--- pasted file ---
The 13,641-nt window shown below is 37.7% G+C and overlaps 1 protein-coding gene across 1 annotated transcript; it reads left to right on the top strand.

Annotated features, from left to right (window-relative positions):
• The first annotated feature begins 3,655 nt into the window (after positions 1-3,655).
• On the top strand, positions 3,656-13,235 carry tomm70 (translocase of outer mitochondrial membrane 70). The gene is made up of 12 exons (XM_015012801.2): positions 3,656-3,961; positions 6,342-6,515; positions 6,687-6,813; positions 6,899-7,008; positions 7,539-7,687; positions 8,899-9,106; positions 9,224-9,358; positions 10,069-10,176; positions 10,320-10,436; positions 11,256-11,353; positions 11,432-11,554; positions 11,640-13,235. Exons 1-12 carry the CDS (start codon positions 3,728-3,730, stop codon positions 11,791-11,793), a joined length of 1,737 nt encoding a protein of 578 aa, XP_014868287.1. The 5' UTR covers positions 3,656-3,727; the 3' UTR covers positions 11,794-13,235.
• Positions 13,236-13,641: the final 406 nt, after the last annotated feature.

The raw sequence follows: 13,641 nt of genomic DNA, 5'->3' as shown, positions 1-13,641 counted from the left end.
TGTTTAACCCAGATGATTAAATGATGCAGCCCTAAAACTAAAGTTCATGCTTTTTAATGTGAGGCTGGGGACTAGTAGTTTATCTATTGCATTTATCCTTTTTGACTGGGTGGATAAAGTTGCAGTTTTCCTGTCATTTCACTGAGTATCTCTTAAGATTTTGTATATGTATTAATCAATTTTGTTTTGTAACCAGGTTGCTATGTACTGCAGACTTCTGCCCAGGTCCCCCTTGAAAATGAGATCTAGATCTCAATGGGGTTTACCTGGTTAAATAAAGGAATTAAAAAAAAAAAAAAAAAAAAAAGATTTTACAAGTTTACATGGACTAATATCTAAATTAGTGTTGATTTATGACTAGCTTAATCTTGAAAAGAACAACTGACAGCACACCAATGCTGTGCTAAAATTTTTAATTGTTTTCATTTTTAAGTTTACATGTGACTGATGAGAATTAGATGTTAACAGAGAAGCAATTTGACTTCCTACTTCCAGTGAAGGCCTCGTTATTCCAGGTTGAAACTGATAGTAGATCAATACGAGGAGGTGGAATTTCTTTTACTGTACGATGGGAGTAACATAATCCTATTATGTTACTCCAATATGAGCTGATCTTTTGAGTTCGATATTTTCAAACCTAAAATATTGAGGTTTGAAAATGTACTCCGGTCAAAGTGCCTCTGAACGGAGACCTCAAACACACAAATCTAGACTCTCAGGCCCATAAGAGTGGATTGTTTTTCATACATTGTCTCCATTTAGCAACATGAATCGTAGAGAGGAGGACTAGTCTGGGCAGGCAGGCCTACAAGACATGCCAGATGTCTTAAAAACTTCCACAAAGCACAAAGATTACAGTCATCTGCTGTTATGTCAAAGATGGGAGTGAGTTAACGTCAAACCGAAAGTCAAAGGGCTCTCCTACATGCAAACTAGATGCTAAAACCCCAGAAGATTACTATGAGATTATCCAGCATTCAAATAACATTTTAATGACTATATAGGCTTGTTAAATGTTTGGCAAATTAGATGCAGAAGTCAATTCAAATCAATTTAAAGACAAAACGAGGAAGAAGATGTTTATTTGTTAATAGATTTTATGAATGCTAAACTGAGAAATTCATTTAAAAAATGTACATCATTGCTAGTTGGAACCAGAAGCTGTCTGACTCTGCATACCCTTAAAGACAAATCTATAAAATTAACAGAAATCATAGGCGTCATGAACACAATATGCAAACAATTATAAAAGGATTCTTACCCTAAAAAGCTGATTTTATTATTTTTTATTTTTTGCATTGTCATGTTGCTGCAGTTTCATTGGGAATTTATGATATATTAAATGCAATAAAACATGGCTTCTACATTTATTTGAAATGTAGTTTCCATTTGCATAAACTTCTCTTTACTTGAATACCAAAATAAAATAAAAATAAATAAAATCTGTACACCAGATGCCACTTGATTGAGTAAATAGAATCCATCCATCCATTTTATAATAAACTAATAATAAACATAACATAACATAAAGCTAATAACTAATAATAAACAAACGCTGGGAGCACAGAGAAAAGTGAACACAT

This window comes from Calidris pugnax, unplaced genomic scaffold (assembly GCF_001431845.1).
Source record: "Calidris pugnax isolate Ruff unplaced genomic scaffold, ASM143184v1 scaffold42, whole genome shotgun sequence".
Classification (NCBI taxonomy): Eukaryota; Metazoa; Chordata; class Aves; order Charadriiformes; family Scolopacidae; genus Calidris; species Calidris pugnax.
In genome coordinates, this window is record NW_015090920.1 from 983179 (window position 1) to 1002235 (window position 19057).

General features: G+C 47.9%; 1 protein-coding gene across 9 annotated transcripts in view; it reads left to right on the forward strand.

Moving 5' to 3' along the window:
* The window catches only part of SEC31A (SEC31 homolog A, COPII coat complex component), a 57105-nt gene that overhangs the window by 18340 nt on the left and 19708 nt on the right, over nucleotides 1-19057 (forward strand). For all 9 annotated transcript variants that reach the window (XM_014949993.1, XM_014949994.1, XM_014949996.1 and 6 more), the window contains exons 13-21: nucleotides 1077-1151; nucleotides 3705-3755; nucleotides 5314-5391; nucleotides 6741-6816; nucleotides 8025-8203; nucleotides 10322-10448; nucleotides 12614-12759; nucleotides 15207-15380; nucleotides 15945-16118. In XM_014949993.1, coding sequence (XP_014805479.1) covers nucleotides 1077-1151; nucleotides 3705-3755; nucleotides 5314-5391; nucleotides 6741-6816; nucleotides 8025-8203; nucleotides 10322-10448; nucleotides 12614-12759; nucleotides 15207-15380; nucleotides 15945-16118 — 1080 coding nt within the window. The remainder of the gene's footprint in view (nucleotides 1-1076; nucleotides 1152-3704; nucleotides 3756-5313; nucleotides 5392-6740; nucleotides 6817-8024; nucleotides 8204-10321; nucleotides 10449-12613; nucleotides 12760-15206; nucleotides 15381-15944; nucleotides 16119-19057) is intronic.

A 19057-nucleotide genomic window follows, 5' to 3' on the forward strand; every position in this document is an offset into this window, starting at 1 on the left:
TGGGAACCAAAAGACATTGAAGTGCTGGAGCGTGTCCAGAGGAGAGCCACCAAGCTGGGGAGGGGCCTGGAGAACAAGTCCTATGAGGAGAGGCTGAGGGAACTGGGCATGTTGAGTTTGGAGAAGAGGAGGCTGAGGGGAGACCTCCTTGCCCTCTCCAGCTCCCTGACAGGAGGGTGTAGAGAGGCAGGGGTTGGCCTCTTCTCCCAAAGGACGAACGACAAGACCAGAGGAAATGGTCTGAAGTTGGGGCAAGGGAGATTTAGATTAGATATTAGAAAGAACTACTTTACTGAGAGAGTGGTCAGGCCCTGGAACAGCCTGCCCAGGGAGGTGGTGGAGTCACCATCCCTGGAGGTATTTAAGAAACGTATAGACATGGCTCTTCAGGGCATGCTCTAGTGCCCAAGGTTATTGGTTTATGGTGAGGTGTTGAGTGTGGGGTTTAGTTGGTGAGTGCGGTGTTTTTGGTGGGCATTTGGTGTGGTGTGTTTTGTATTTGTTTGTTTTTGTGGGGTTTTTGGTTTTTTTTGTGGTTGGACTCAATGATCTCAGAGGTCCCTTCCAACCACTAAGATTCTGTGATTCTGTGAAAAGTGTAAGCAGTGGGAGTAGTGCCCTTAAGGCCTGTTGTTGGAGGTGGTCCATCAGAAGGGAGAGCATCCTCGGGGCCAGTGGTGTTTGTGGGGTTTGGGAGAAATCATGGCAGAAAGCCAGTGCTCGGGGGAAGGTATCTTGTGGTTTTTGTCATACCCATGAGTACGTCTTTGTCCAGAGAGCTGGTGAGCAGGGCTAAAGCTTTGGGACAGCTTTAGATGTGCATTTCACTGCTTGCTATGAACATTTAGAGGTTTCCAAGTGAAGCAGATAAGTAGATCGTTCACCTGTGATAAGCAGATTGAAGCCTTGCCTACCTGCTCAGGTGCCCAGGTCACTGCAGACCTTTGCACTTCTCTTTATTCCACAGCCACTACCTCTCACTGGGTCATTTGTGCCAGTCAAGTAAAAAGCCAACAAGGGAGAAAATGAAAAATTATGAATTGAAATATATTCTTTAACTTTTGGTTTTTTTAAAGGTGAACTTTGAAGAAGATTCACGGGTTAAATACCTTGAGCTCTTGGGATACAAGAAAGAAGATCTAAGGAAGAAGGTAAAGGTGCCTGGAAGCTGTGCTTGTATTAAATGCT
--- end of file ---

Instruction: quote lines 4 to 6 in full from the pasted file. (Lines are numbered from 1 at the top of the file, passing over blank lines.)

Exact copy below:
• On the top strand, positions 3,656-13,235 carry tomm70 (translocase of outer mitochondrial membrane 70). The gene is made up of 12 exons (XM_015012801.2): positions 3,656-3,961; positions 6,342-6,515; positions 6,687-6,813; positions 6,899-7,008; positions 7,539-7,687; positions 8,899-9,106; positions 9,224-9,358; positions 10,069-10,176; positions 10,320-10,436; positions 11,256-11,353; positions 11,432-11,554; positions 11,640-13,235. Exons 1-12 carry the CDS (start codon positions 3,728-3,730, stop codon positions 11,791-11,793), a joined length of 1,737 nt encoding a protein of 578 aa, XP_014868287.1. The 5' UTR covers positions 3,656-3,727; the 3' UTR covers positions 11,794-13,235.
• Positions 13,236-13,641: the final 406 nt, after the last annotated feature.

The raw sequence follows: 13,641 nt of genomic DNA, 5'->3' as shown, positions 1-13,641 counted from the left end.